Tech Briefs

Modifications of Fabrication of Vibratory Microgyroscopes

The goal is to increase production yields.

A micromachining process for the fabrication of vibratory microgyroscopes from silicon wafers, and aspects of the microgyroscope design that are inextricably linked with the fabrication process, have been modified in an effort to increase production yields from perspectives of both quantity and quality. Prior to the modifications, the effective production yield of working microgyroscopes was limited to one or less per wafer. The modifications are part of a continuing effort to improve the design and increase production yields to more than 30 working microgyroscopes per wafer.

A discussion of pertinent aspects of the unmodified design and the unmodified fabrication process is prerequisite to a meaningful description of the modifications. The design of the microgyroscope package was not conducive to high yield and rapid testing of many microgyroscopes. One of the major impediments to high yield and testing was found to lie in vibration-isolation beams around the four edges of each microgyroscope, which beams were found to be unnecessary for achieving high resonance quality factors (Q values) characterizing the vibrations of petallike cantilevers. A Plug-and-Test Design enables the testing of many microgyroscopes in a short time.

ImageThe fabrication process included an 8- µm-deep plasma etch. The purpose of the etch was to create 8-µm vertical gaps, below which were to be placed large gold evaporated electrodes and sensing pads to drive and sense resonant vibrations of the “petals.” The process also included a step in which bridges between dies were cut to separate the dies.

The etched areas must be kept clean and smooth (free of debris and spikes), because any object close to 8 µm high in those areas would stop the vibrations. However, it was found that after the etch, there remained some spikes with heights that were, variously, almost as high or as high as the etch depth. It also was found that the cutting of bridges created silicon debris, some of which lodged in the 8-µm gaps and some of which landed on top of the petals. The masses added to the petals by the debris altered resonance frequencies and/or Q values to unacceptable degrees. Hence, the spikes and the debris have been conjectured to cause most of the observed malfunctions of newly fabricated microgyroscopes.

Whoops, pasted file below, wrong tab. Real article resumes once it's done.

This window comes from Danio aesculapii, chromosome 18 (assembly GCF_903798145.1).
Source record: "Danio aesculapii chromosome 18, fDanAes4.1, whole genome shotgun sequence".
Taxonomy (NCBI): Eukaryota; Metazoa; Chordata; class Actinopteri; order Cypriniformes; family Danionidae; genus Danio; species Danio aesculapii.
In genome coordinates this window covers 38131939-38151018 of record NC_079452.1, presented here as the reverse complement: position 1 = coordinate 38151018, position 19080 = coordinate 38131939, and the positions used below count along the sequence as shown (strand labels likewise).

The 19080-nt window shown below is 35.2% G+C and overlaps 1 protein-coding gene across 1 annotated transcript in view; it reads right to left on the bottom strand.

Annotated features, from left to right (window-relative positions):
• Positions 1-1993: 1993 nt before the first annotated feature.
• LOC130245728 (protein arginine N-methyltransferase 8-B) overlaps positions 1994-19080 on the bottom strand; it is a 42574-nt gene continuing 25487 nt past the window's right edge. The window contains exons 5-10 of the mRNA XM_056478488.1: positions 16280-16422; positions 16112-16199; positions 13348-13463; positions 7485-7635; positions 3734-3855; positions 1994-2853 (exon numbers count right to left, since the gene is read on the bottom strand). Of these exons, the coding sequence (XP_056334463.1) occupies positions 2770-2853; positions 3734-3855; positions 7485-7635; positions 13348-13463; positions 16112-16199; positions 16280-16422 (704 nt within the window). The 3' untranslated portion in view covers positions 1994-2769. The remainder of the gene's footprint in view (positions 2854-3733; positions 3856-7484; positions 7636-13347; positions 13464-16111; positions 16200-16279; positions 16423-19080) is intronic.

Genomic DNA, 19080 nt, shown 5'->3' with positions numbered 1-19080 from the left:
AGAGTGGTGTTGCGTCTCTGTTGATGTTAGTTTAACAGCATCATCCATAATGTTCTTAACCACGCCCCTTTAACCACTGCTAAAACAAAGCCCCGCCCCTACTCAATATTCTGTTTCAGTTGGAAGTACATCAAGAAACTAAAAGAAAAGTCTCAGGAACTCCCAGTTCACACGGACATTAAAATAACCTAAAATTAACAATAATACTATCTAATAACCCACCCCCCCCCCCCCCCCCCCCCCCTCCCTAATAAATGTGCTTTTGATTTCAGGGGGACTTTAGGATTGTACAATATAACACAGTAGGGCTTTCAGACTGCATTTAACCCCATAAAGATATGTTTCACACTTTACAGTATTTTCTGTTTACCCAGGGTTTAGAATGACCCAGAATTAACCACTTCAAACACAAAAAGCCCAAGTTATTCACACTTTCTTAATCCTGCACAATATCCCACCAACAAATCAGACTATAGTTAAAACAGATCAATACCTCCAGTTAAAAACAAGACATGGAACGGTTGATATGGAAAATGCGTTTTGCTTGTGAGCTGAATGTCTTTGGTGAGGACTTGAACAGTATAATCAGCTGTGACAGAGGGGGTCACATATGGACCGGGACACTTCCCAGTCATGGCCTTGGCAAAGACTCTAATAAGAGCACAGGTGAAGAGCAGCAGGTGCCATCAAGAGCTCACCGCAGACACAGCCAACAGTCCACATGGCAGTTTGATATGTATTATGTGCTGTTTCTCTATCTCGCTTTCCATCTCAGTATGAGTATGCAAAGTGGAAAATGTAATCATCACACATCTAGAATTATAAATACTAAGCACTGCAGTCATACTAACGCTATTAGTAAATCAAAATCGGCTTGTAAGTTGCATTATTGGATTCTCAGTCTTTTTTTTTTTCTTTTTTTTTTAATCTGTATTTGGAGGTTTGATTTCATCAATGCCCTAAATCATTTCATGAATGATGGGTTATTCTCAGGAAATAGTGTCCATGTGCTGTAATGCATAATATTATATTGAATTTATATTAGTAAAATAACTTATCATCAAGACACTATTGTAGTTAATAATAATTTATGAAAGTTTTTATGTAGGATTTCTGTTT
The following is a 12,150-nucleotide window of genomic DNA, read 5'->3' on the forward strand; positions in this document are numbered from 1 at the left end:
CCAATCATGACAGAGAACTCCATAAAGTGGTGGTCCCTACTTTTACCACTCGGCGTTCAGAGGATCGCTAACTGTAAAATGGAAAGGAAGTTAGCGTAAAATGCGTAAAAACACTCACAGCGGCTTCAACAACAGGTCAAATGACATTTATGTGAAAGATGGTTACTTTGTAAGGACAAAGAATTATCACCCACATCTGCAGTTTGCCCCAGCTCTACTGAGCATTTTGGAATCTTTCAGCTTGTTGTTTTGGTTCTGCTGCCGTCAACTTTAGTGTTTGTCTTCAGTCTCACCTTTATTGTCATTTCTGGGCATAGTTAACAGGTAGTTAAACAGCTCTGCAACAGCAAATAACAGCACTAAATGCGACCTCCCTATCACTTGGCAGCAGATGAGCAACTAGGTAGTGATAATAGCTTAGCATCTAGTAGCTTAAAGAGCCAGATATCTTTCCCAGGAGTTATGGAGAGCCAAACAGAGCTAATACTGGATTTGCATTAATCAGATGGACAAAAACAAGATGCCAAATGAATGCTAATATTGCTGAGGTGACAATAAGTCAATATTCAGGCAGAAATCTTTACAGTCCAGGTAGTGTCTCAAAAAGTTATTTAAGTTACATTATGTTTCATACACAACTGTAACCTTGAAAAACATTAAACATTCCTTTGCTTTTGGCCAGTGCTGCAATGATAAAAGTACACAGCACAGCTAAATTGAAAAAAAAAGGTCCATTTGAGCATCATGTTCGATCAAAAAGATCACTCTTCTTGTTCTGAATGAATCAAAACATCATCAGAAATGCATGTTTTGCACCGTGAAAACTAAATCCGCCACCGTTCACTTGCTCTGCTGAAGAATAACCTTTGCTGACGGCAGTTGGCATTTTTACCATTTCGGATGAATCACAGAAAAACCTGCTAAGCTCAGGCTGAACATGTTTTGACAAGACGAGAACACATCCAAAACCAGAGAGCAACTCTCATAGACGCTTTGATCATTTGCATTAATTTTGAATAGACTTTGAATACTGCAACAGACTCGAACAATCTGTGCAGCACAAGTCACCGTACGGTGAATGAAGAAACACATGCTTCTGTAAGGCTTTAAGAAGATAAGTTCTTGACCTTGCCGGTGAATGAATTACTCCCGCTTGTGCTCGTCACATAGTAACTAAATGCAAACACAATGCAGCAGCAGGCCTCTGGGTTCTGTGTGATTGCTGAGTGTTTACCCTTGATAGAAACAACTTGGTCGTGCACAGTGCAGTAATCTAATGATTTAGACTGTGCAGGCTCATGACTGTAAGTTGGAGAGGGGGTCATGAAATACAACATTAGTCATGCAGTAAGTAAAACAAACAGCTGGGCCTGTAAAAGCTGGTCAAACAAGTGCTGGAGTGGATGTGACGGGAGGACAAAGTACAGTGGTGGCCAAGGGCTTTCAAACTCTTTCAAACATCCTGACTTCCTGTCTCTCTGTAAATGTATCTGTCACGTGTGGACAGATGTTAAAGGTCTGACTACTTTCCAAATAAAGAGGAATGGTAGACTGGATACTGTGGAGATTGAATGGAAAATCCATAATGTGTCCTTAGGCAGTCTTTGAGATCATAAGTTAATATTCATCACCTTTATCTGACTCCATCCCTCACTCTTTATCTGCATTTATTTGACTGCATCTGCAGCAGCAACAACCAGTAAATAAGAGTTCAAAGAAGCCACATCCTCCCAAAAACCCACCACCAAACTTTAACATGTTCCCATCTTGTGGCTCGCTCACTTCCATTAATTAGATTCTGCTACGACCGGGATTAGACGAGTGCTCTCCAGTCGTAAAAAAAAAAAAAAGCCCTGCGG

Another pertinent aspect of the unmodified design and process was the fabrication of electrodes and the 8-µm capacitance gap on a 500-µm-thick wafer, and the fabrication of a 3-mmthick baseplate from another wafer. It was necessary to bond these wafers to each other in an assembly step that was later found to be superfluous in that it could be eliminated by a suitable modification of the design.

The modifications include a redesign of the microgyroscope package to eliminate the vibration-isolation beams while providing acceptably high Q values (4 × 104). The modified design includes a plug-in feature for quick testing (see figure). The plasma etch has been replaced by a wet etch, using a specially formulated KOH-based solution, that does not leave spikes. The design of the bridges has been modified to incorporate double notches, such that they can be cut without producing much debris, and a special suction tool resembling one used by a dentist has been developed to collect flying debris during cutting.

The superfluous assembly step has been eliminated by modifying the design so that all the functional parts previously fabricated on the 500-µm and 3-mm wafers are now fabricated entirely on 3-mm baseplate wafers only. In a previous approach to elimination of the superfluous step, KOH etches were made through 3-mm wafers, then metal patterns were formed by evaporating metals while using shadow masks (not standard practice). In the modified process, the metals are evaporated first (standard practice), then holes are ground by use of a diamond-tipped drill on an index table.

This work was done by Sam Y. Bae, Karl Y. Yee, and Dean Wiberg of Caltech for NASA’s Jet Propulsion Laboratory. For further information, access the Technical Support Package (TSP) free on-line at www.techbriefs.com/tsp under the Manufacturing category.

In accordance with Public Law 96-517, the contractor has elected to retain title to this invention. Inquiries concerning rights for its commercial use should be addressed to:

Innovative Technology Assets Management
JPL
Mail Stop 202-233
4800 Oak Grove Drive
Pasadena, CA 91109-8099
(818) 354-2240
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Refer to NPO-30341, volume and number of this NASA Tech Briefs issue, and the page number.

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